Helping kids to overcome grief

Melinda lost her father as a young teen. As a well known sports identity in Australia she had both the public grief for her father to overcome, but also the far more personal side of dealing with the loss of her dad as a young person.

She shares her story......and tips on how to help children faced with the loss of a parent or close family member. This is her personal story and her own personal recommendations. 

Motherinc believes every family and every child's journey related to the overwhelming loss experienced with the death of a parent, requires the involvement of trained counsellors who know how to deal with grief and young children. We also believe hearing another's story of how they made it through the worst time in their life - can help others deal with such a tragedy - to the best of their ability.

Q&A with writer Lindy Lee

Q. Lindy Lee is a multi-award winning documentary maker, now living in Los Angeles. Her fascinating new project provides an interesting perspective on how teenagers deal with grief and issues of identity. Tell us about ‘Facing Jessy’.  

A.  I originally wrote a young adult novel about my teenage years as a racing car driver and have recently turned it into a screenplay. It’s now in development with a renowned Australian Director. We hope the novel will also be published soon. ‘Facing Jessy’ is a story of courage…about how our trauma’s affect the decisions we make about our future.  It’s also about identity and finding the strength to become who we are meant to be, against all odds.

Q. Tell us about the effect your father’s death had on you at the time. How old were you and how did you cope?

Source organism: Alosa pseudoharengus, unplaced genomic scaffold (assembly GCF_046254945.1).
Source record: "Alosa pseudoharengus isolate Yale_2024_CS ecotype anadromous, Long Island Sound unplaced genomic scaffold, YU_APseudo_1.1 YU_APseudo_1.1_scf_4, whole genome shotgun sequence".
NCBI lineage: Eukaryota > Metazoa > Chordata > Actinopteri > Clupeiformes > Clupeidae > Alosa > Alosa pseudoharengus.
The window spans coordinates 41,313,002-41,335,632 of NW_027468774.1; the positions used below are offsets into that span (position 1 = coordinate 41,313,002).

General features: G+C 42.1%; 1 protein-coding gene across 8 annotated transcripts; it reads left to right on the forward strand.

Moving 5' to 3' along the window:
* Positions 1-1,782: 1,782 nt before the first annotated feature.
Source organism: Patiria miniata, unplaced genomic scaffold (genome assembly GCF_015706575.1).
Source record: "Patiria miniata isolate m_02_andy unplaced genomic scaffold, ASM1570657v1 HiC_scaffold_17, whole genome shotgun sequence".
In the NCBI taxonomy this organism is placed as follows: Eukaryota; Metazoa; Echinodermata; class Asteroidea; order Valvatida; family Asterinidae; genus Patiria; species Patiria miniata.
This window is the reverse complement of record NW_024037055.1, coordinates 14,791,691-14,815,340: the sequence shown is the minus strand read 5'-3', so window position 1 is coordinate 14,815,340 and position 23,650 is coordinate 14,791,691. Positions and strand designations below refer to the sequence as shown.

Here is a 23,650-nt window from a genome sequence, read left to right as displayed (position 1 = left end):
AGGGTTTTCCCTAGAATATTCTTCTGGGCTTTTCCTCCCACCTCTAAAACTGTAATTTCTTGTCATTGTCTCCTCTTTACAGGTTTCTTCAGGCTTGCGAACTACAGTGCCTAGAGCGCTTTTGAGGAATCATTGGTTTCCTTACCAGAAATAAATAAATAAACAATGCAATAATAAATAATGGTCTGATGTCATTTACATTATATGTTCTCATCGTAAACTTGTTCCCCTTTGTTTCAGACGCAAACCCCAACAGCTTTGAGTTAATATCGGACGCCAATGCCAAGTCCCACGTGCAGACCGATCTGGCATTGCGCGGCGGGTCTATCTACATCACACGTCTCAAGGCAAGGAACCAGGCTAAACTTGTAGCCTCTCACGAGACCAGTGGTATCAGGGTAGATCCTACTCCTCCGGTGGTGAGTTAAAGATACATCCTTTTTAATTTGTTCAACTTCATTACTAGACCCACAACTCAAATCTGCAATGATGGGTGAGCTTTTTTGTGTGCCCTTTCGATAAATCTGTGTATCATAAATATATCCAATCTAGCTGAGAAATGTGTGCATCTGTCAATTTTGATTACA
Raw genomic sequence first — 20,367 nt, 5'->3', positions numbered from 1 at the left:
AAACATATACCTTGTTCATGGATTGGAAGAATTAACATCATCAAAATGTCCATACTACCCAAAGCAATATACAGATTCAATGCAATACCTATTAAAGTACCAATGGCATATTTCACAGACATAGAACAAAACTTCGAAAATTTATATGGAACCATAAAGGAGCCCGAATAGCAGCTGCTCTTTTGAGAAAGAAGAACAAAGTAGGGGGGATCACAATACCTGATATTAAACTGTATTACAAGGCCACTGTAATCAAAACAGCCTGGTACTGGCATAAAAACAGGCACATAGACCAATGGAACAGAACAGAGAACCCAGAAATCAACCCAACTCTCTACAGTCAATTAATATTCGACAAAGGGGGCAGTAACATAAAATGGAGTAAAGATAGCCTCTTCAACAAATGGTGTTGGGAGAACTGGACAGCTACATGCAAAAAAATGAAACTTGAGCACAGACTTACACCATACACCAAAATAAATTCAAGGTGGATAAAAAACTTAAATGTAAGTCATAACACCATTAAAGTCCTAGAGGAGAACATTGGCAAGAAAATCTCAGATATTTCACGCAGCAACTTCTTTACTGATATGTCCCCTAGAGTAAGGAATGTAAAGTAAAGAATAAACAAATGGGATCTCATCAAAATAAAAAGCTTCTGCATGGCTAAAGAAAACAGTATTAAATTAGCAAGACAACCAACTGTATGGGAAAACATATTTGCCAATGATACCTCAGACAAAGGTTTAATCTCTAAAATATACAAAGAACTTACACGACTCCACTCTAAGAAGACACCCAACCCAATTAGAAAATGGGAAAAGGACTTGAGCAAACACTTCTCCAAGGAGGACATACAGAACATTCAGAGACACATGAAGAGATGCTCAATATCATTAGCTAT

A. I was 17 when my father was killed in a car racing accident. Dad and I were inseparable, so his death shocked me to the core. My grief was so deep that I remember lying comatose for weeks on the couch, unable to move. Eventually, my Mum and best friend did a kind of intervention and basically told me that I hadn't died…and that I must choose to live. I now realize it was a pivotal moment. I got up off the couch and went back to school. There were many other low points after that day, but I knew that I had to keep deciding to live.

Q. What do you wish was handled differently about your father’s death?

A. I remember being at the hospital the day Dad died, and an older lady (a family friend) told me that I must not cry and that I had to be strong for Mum. I think she said the same thing to Mum…that she must be strong for me, and also not cry. So we both grieved behind the closed doors of our bedrooms. Mum and Dad had been very happily married for 27 years. So Mum’s loss, must have been as great as my own. I have no doubt that lady thought she was giving excellent advice…but really it was not helpful. Unexpressed grief can really hold a child back in terms of their development.

Q. What would you like parents to know about how a child feels about a parent dying?

A. From my perspective, my father’s death created a firm end to my childhood. I had always believed that Dad was invincible. I thought he could overcome anything. But to see him with a brain injury, that beautiful mind unable to affect the outcome, I realized my own mortality. It’s a heavy weight to carry at such a young age. From that point on, I questioned everything. I lost my childish innocence and exuberance. I stopped thinking that my future was bright and that I could achieve anything I dreamed…which was the way I’d been raised.